The difference between light and electron microscope is mainly due to the two properties like one is the source of illumination, and the second is the type of lens.
Source of illumination: It is the property of a microscope that ensures the clear visibility of the object or specimen and adds brightness to it.
Lens: It is used in the microscope, which can vary with different types of microscope available, and its primary function is to magnify the image.
The light microscope uses a direct source of light waves to form the image, whereas the electron microscope uses a beam of an accelerated electron. In the light microscope, the glass-based lens is used, and it has a combination of eye-piece, objective and condenser lens. In the electron microscope, the electromagnetic lens is used, and it has a combination of condenser, objective and projector lens. Here, we will discuss the key differences along with the comparison chart between the light and electron microscope.
Content: Light Vs Electron Microscope
|Properties||Light microscope||Electron microscope|
|Discovery||Given by Zoocharia Janseen in 1590||Given by Ernst Ruska and Max Knoll in 1931|
|Source of illumination||Light rays||Beam of electron|
|Lens used||Eye-piece, objective and condenser lens||Condenser, objective and projector lens|
|Lens type||Lens are of glass material||Lens are of electromagnetic material|
|Resolving power||0.2 µm||0.001 µm|
|Viewing screen||Image is viewed directly through eye-piece||Image is viewed on fluorescent screen|
|Power supply||Requires low power supply||Requires high power supply|
|Working||Easy to operate||Requires technical skills to operate|
|Types||Mainly of four types: Bright field, Dark field, Phase contrast and Fluorescence microscope||Mainly of three types: SEM, TEM and STEM|
|Magnification||Low, detailed structure cannot be studied||High, gives 3D structure of an object|
|Specimen used||5 µm thick specimen can be easily visualized||Only thin specimen up to 0.1 µm can be visualized|
|Image obtained||Coloured||Black and white|
|Filament usage||Absent||Tungsten filament is used as an electron source|
|For contrast of the image||Specimen is stained with dyes||Specimen is coated with heavy metals|
What is a Microscope?
A microscope is a device, which comprises a set of lenses that allow us to see the magnified view of an object or a specimen. This device helps us to study the internal and external structures of the specimen that would not be possible without the use of a microscope.
As from the name microscope, it is obvious that micro is a term used for minute things, and scope is a term used to look out things. Therefore, the microscope is an instrument that allows us to look or to see the microorganisms that are invisible to the naked eye. The study of the organisms under the microscope is called Microscopy.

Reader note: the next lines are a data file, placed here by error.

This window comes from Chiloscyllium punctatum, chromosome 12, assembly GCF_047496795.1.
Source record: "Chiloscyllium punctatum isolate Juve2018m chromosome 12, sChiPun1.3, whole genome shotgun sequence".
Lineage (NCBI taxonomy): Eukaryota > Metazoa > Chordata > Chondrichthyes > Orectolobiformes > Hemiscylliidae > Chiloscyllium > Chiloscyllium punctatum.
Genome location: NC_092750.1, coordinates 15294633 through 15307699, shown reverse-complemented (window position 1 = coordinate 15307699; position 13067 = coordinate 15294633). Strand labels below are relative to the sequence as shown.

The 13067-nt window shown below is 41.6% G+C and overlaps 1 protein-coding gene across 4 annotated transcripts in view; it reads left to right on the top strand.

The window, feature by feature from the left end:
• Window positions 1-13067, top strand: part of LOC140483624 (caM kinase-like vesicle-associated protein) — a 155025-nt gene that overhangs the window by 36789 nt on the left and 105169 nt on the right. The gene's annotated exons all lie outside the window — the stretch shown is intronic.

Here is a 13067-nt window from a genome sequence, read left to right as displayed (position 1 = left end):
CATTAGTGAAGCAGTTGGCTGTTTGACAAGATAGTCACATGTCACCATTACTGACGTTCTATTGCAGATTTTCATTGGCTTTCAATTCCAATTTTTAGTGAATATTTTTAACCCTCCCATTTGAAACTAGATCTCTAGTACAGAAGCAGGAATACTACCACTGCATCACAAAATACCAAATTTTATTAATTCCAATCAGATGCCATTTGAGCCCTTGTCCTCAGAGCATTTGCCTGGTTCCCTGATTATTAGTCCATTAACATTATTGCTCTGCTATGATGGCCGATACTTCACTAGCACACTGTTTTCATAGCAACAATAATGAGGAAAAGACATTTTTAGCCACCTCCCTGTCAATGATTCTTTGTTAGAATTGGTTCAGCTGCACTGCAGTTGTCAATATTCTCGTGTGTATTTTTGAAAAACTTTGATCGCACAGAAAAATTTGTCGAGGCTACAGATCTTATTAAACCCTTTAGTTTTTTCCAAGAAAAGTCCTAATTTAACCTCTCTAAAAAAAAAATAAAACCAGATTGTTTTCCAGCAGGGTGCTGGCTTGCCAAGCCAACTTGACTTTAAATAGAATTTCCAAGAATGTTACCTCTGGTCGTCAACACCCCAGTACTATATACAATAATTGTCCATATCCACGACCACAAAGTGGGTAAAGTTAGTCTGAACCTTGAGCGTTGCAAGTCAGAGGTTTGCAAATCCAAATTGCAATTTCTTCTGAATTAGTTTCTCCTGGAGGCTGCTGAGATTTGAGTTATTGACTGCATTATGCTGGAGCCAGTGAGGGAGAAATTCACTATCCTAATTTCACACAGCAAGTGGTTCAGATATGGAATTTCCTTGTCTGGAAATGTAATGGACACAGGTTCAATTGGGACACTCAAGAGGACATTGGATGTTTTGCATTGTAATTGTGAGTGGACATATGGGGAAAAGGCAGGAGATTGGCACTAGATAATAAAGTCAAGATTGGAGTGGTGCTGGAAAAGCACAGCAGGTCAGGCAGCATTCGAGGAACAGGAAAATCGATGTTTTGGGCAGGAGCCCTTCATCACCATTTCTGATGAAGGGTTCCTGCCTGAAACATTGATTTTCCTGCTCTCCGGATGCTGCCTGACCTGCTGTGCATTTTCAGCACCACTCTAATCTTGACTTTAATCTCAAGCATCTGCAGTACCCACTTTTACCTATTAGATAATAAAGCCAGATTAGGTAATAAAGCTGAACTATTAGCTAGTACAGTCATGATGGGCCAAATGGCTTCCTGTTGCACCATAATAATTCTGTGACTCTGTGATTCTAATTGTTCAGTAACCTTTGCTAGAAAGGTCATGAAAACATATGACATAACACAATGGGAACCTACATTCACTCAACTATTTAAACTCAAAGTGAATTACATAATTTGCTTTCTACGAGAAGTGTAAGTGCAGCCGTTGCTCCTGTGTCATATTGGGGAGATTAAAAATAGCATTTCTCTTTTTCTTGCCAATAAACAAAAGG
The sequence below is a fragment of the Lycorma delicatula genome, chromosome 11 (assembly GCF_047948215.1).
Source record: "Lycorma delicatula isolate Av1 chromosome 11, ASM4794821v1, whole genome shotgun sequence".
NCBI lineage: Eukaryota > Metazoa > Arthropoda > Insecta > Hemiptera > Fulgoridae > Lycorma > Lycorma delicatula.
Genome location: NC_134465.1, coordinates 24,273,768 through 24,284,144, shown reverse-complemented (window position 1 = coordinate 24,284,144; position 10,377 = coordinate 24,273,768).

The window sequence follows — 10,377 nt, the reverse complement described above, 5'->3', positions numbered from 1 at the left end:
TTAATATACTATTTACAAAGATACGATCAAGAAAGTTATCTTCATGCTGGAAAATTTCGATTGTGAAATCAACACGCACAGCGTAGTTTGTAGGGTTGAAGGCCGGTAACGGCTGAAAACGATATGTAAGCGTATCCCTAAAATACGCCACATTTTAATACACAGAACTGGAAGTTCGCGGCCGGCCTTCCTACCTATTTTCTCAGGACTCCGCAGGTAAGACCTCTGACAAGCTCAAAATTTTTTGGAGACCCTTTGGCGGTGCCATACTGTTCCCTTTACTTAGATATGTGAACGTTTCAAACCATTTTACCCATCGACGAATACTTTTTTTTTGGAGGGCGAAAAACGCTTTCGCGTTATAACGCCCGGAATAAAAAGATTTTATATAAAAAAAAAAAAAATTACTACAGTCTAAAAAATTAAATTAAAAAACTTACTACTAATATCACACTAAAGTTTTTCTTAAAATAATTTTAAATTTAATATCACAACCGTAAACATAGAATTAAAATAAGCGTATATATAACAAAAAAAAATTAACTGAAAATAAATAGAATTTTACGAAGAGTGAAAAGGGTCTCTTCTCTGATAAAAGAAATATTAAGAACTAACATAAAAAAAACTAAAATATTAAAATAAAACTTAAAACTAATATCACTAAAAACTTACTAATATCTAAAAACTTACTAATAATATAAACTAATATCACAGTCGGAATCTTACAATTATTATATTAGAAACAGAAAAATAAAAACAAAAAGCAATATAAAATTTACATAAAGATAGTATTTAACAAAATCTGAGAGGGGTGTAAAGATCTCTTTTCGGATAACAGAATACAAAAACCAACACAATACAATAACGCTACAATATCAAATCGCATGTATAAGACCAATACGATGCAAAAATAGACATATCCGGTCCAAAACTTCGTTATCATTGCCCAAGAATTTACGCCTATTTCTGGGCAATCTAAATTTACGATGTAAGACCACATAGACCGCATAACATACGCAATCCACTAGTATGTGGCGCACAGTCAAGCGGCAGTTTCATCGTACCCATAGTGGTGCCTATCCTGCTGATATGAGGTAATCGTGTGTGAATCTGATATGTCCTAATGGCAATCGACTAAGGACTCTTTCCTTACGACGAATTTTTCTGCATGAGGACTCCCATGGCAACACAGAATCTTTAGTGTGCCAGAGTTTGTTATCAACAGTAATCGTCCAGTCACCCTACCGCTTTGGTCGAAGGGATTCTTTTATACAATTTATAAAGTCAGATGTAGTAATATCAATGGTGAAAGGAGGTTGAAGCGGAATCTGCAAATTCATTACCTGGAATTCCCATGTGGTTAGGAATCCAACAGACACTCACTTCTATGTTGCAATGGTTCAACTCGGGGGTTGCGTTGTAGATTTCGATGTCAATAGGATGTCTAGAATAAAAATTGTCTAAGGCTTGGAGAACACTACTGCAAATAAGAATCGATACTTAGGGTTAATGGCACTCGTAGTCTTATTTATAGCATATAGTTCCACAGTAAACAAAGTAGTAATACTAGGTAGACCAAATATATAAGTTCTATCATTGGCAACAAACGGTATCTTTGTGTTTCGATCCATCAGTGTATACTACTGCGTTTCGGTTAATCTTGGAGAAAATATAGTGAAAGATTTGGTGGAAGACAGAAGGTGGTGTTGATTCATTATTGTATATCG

Definition of Light Microscope
It is also called a compound microscope. A light microscope is an optical microscope, which uses a ray of light to view the image where a condenser collects the light and diverges it to the specimen. It has comparatively a low-resolution and magnification power than the electron microscope, which is about 0.2 µm and 500 – 1000 X, respectively.
Definition of Electron Microscope
It is an optical microscope, which uses a beam of an accelerated electron from the source of heated tungsten filament that transmits the electron to the specimen. It results in a high-resolution image of 0.001 µm resolving power, i.e. 250 times more than the light microscope and high magnifying power of 10,00,000 X.
Diagram of a Light Microscope
It consists of several components like:
- Eyepiece lens: It is nearest to the eye of the observer. This lens is made of one or more lens. Observer observes the image that is first magnified by the objective lens, which is further magnified through the eyepiece. Its principal function is to convert the real intermediate enlarged image formed by the objective lens to the enlarged virtual image.
- Lens tube: It is the tube that holds an eyepiece and its length is about 160 mm but can vary with different types of microscope.
- Objective revolver: It holds multiple objective lenses with different magnifying power or capacity. One can spin or rotate this by one’s desire for the magnification of the specimen.